2HRS2GO: Microsoft investors tremble at annual meeting

4 min read

The sound of an alarm siren summed up the sentiment among Microsoft (Nasdaq: MSFT) investors better than anything else at this morning's annual meeting.

You'd normally expect waves of satisfaction at the shareholder gathering of a company whose market value has risen 58 percent over the past year, but the Microsoft crowd was in circle-the-wagons mode. Institutional holders of MSFT stock probably aren't too worried about the antitrust case yet, but individual investors clearly are.

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Company executives did go through an effusive recap of fiscal year results and upbeat predictions for upcoming products -- a litany broken up only by the wail of a fire alarm -- but audience applause was saved entirely for moments about the lawsuit. "Try your damnedest to see this lawsuit settled out of court," pleaded Harry from Yonkers.

CEO Bill Gates seemed to hold out little hope on that front. Microsoft has always been willing to settle, Gates said, but the government asks too much.

"If we can't add Internet support, we can't add any new features," Gates said. "If we can't define the user experience ... then the Windows brand becomes absolutely meaningless. No company should accept these limits on their ability to innovate."

One of the most popular lines came from a man who described his disappointment and "deep humiliation" at the results The People vs. Microsoft so far. "I'm very concerned that the quality of our company is not being reflected in the quality of our counsel," declared one attendee worried that the Department of Justice has "outrun and outmaneuvered" Microsoft's lawyers during the antitrust case.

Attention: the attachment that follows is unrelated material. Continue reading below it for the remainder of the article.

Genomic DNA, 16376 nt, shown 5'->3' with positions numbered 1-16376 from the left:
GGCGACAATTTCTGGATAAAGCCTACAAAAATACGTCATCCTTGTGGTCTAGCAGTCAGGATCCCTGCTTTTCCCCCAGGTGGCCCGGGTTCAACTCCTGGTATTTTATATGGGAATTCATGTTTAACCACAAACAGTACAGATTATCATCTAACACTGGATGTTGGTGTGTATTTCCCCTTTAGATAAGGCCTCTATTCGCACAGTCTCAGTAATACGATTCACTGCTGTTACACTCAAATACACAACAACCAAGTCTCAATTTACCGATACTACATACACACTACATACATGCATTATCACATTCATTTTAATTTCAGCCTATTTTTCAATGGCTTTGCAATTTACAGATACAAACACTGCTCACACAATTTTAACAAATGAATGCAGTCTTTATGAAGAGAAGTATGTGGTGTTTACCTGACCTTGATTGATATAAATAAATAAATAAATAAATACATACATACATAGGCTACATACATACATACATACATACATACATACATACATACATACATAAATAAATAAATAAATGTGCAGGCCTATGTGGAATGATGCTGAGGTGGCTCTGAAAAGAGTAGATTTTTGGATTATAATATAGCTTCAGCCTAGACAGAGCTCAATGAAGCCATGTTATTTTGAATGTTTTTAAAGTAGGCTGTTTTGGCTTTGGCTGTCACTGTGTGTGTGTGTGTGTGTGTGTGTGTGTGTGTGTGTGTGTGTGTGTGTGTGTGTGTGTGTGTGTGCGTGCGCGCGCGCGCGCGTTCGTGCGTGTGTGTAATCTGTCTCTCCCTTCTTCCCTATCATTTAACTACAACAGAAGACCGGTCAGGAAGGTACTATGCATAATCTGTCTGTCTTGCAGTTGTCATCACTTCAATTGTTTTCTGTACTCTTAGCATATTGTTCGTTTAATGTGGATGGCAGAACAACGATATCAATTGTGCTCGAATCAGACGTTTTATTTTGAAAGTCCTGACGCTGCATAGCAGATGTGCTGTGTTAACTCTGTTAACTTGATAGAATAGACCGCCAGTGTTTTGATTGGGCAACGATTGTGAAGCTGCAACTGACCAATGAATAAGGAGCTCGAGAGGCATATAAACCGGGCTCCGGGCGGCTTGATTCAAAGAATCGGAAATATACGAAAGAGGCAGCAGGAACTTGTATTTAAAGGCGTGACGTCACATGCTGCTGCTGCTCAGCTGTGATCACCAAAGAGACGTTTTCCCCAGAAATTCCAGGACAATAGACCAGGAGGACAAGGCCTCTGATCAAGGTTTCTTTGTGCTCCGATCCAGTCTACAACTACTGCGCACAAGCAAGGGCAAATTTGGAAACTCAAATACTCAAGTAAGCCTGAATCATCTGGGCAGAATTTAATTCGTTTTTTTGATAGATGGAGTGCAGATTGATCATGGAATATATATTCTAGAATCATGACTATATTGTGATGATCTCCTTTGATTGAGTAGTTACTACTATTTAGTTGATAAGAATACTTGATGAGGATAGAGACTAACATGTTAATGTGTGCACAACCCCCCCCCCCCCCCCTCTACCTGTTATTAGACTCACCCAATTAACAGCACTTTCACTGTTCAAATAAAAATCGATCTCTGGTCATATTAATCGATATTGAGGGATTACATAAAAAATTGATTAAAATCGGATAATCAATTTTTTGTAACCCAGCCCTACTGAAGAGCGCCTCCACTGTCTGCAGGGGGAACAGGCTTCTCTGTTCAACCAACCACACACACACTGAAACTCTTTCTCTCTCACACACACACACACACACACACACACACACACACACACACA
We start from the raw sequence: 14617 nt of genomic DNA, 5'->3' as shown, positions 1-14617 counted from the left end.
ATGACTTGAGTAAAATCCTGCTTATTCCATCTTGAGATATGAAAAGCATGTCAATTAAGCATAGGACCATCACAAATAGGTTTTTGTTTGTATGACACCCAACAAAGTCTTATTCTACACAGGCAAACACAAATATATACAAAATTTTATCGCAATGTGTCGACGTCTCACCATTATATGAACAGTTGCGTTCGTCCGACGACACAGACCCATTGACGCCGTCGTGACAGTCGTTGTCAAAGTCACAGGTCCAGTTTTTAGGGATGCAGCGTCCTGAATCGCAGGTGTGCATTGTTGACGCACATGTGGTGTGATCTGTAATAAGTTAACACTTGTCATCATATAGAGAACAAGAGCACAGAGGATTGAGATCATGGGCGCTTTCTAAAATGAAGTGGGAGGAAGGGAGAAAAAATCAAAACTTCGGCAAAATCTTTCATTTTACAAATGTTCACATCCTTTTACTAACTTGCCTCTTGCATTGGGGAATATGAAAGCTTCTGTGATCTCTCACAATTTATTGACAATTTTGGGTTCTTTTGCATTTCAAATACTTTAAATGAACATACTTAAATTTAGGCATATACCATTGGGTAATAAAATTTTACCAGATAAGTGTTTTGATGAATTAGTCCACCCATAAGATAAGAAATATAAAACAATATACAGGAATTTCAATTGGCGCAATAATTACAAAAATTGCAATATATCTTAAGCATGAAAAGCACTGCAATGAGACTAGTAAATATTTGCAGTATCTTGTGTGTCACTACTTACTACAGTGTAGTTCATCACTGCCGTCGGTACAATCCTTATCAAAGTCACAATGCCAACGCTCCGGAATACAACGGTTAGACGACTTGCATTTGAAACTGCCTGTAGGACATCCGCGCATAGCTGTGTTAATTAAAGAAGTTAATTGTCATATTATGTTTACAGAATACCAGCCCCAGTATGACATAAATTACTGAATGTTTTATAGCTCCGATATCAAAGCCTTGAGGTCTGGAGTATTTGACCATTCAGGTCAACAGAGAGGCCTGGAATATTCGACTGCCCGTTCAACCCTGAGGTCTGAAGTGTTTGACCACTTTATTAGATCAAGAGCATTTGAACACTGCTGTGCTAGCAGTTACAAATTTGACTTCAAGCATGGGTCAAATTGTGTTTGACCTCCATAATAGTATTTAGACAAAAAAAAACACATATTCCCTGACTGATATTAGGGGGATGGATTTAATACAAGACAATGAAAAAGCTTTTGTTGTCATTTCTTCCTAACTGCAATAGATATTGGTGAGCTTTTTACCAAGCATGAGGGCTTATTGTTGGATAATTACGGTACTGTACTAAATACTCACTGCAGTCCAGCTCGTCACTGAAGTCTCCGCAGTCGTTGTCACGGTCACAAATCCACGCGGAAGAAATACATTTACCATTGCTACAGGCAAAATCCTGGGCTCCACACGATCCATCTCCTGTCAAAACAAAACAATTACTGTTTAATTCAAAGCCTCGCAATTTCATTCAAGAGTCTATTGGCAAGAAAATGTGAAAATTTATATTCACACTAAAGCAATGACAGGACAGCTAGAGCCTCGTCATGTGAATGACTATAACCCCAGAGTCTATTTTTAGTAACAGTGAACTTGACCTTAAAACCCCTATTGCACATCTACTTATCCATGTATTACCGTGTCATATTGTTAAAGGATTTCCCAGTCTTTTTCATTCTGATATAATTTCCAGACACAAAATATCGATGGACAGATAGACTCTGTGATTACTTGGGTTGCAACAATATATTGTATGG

Gates defended general counsel William Neukom and his team. "It's pretty important in a case like this not to look in a very superficial way for someone to blame," Gates declared. "You can ask yourself how we got into it, but it's really the government who decided to block those innovations. ... I'm really supportive of what (our team) has done."

Sounds like the Microsoft boss believes the company simply couldn't overcome the government's case. If that's so, doesn't that imply that there's some substance to the government's claims?

Just wondering.

Naturally, Gates and other Microsoft executives continue to maintain hopeful, at least in public, about their chances of getting through the judicial process relatively unscathed. But worried attitudes seemed contagious this morning, with concerns about almost anything during the Q&A portion of the meeting.

Joanne from Seattle wanted to know if Microsoft is prepared should the government break up the corporation. Executive Vice-President Bob Herbold basically answered (major paraphrasing here): "It's too early to talk about that. We think we'll win. We'll keep fighting. Cue the clapping."

Ok, he didn't say anything resembling that last part. But the audience did anyway.

My favorite question came from an elderly woman (audiences at corporate America's annual meetings tend to be dominated by retirees, because they have time to attend) who complained about being forced to walk to the aisle before asking: "Seattle is supposed to have a big earthquake, are you prepared for the destruction and all of that?"

Answer: They're working on it. They've already made sure large data centers are safe.

Speaking of those data centers, one gent asked if Microsoft wasn't becoming a network computer advocate in the mode of Sun and Oracle, since Microsoft suddenly seems to be pushing the idea of renting applications over the Web. Replied Gates (more paraphrasing here): "Network computers are dumb pieces of hardware. The real answer is a software solution that uses a real PC, and we think we can whoop ass on Sun and IBM when it comes to software. Oh yeah, Oracle's a software company, but they make databases, and we're catching up to them there."

(By the way, since Microsoft bandies the word "innovation" around so much, it's worth asking who came up with the idea of Web apps in the first place. Hint: it wasn't Microsoft)

It should be noted that the audience gave Gates and his team a standing ovation, so the shareholder populace obviously remains pleased with what they have. And perhaps they were happy to hear that the fire alert turned out to be a false alarm.

Other issues:

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